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core2When reviewing medical information, we always look to see if the child is verbal or not. If it says non, then the first question to the parents is, “Does your child make noises?” If the answer is “yes”, we will ask the child to make a sound to indicate a command to the horse.

Turning Sounds into Words
For example, once the child is on the horse in the mounting area, the command “walk on” is needed before the horse moves out of this area.

  • If the child is nonverbal but can make sounds, we ask for a “wa” sound from the child.
  • To assist, they may also “tap” the horse just in front of the saddle as a visual task. Both are recognized by the instructor as a response from the riders.
  • Eventually, the “wa” will turn into “wa-ka” and then “wa-ka on” and after time will turn into “walk on”.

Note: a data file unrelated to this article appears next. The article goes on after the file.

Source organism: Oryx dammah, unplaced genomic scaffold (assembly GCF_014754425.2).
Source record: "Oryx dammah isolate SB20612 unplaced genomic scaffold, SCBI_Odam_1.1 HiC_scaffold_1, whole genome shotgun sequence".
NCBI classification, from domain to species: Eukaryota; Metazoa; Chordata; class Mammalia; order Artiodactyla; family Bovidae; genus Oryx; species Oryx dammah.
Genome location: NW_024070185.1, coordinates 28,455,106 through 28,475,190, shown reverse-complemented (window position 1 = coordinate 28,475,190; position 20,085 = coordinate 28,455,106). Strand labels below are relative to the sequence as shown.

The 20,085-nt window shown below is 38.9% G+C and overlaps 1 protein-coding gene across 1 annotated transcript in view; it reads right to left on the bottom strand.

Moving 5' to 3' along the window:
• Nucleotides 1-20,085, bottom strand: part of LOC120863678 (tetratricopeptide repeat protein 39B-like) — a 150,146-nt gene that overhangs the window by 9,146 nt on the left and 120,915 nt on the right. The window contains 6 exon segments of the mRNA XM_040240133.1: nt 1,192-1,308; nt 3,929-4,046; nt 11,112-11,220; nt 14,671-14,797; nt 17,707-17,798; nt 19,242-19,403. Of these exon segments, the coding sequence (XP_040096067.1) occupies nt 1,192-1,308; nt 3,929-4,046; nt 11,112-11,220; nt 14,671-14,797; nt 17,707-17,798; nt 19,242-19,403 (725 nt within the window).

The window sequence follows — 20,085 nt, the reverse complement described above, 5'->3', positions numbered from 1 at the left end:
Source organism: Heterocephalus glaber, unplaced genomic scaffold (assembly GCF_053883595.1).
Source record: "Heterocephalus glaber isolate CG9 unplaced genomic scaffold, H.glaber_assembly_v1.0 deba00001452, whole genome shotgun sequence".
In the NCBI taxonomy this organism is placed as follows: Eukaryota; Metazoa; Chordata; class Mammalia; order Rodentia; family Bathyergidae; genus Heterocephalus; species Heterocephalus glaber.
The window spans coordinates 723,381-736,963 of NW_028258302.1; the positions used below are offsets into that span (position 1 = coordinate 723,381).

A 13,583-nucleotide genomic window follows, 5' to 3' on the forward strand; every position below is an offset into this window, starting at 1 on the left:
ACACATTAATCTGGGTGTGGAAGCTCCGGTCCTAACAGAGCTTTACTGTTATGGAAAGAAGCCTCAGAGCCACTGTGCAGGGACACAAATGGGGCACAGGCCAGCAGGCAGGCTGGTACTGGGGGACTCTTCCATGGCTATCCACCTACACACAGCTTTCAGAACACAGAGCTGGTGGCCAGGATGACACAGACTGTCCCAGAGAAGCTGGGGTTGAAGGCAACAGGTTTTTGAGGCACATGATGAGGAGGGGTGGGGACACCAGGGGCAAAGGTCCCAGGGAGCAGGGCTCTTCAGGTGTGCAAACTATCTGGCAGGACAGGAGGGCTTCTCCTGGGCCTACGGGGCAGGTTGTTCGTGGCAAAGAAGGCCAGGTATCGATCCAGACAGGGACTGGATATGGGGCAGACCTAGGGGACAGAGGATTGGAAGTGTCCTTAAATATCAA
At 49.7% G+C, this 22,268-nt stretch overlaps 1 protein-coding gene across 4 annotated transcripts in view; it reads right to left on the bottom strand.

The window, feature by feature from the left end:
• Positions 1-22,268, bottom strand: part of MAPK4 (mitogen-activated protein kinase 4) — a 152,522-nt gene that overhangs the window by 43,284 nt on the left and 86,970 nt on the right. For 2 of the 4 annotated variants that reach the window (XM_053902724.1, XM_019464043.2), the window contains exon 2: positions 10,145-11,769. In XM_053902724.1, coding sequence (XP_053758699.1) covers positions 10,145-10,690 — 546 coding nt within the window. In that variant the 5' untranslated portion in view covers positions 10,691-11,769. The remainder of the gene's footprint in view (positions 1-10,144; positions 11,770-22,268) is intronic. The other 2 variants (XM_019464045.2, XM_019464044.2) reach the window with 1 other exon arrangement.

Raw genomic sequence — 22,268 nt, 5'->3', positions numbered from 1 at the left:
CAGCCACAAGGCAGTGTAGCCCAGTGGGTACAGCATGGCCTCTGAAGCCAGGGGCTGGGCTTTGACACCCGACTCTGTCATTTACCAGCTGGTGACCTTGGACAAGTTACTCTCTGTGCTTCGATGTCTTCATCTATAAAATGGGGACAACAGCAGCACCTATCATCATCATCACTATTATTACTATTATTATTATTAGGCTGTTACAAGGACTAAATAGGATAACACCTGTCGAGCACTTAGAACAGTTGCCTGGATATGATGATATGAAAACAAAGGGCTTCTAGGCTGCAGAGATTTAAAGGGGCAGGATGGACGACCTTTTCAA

If they are standing still and want to move, the tap and “wa ka” become independent commands of the riders that alert the instructor of their wishes.

The second word asked for is usually “whoa” as it is an easy sound with very effective physical results from the horse. The riders learn quickly the power of “walk on” and “whoa”.

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Sue Adams
Sue holds a BS in Education from Monmouth University. In 1993, Sue became a PATH International instructor and is now a PATH Advanced Instructor. Sue is the Chairperson of the PATH Certification Subcommittee, a PATH Accreditation visitor, Certification Workshop Faculty Member and Evaluator. Sue is the past president of Horseback Riding for the Handicapped of NJ and a private consultant for equine activities and programs. In her spare time, Sue enjoys trail riding, competing in Versatility and Hunter Pacer events with her husband, and walking the beach and boardwalk. Visit Hearts Therapeutic Riding Center.